Mapping Hazard to Extreme Temperature Events Over the Indian Subcontinent
- 1Interdisciplinary Programme in Climate Studies, Indian Institute of Technology Bombay, Mumbai 400076, India
- 2Environmental Science and Engineering Department, Indian Institute of Technology Bombay, Mumbai 400076, India
- 3Department of Civil Engineering, Indian Institute of Technology Bombay, Mumbai 400076, India
- 4Centre for Urban Science and Engineering, Indian Institute of Technology Bombay, Mumbai 400076, India
The recent AR6 report of the Intergovernmental Panel on Climate Change (IPCC) explicitly shows that the observed change in hot extremes (including heatwaves) with high confidence in human contribution to the observed changes has highly increased in the South Asian (SAS) domain which comprises the Indian subcontinent. Extreme heat events are more frequent and intense across the globe since the 1950s and have adverse societal and economic impacts. Considering current warming trends and projections, heatwaves are becoming a serious problem in India. Exposure to extreme heat in the population is increasing due to climate change. Also, observed temperatures are increasing globally as well as regionally as an effect of global warming. As heat stress occurs when the human body cannot get rid of the excess heat, it can be considered a good proxy for the heatwave hazard. Heat stress results in heat stroke, exhaustion, cramps, or rashes. Exposure to extreme heat can result in occupational illnesses and injuries. An agrarian country like India will have large economic damage when climate-related heat stress increases the occurrence of droughts and exacerbate water scarcity for irrigation. Hence the impact of the heat stress hazard is spotted and largely discussed both in the academic and political domains. In this study, Universal Thermal Climate Index (UTCI) based hazard map is developed for India with a non-parametric multivariate approach. The prominent heat stress hazard areas are identified and mapped with reference to the UTCI assessment scale which is categorized based on thermal stress. The probability of occurrence is also mapped using the exceedance probability with the UTCI reference. Heat stress hazard map provides the basis for a wide range of applications in public and individual precautionary planning such as heatwave action plans, urban and regional planning, the tourism industry, and climate research. Hence a country-level extreme temperature hazard map is of dire necessity.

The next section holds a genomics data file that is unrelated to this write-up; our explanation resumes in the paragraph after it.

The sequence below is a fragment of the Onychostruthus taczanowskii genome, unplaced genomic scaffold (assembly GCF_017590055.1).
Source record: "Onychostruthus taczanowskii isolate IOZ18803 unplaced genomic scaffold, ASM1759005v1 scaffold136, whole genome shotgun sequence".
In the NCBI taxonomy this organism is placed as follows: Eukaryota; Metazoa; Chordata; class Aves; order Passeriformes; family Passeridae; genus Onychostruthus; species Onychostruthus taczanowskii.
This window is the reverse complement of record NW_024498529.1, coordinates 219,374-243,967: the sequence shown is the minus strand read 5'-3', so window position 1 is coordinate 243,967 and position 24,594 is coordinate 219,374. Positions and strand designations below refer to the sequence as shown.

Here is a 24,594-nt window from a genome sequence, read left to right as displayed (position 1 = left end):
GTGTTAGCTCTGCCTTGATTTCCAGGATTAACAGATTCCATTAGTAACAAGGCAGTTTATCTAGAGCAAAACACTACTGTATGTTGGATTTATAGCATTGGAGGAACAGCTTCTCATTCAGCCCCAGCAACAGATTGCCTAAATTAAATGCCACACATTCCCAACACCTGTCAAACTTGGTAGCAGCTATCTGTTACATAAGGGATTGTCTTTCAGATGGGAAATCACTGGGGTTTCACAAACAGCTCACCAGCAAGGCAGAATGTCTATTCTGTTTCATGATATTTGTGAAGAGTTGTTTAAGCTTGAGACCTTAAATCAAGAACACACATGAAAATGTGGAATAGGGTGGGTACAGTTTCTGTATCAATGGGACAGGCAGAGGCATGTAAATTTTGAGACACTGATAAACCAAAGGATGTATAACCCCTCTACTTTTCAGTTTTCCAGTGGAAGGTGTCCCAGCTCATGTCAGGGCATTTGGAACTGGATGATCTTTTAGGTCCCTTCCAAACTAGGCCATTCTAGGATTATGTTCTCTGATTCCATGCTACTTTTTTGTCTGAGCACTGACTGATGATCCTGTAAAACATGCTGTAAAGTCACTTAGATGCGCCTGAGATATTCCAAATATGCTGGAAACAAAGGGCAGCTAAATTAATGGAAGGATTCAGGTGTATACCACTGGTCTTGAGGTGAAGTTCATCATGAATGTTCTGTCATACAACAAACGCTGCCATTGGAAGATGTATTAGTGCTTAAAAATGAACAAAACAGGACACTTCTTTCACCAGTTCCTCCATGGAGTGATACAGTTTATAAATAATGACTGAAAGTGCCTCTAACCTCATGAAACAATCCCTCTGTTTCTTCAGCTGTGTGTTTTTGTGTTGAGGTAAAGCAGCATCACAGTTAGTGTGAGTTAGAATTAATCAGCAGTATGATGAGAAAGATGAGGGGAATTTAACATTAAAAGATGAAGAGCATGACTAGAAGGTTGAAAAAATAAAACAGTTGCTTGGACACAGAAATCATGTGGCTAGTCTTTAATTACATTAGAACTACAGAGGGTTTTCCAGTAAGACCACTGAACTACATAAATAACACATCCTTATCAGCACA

Keywords: Exceedance probability, hazard map, heat stress, multivariate approach, non-parametric method
How to cite: Shilin, A., Sudharsan, N., Mondal, A., Kalbar, P., and Karmakar, S.: Mapping Hazard to Extreme Temperature Events Over the Indian Subcontinent, EGU General Assembly 2023, Vienna, Austria, 24–28 Apr 2023, EGU23-16623, https://doi.org/10.5194/egusphere-egu23-16623, 2023.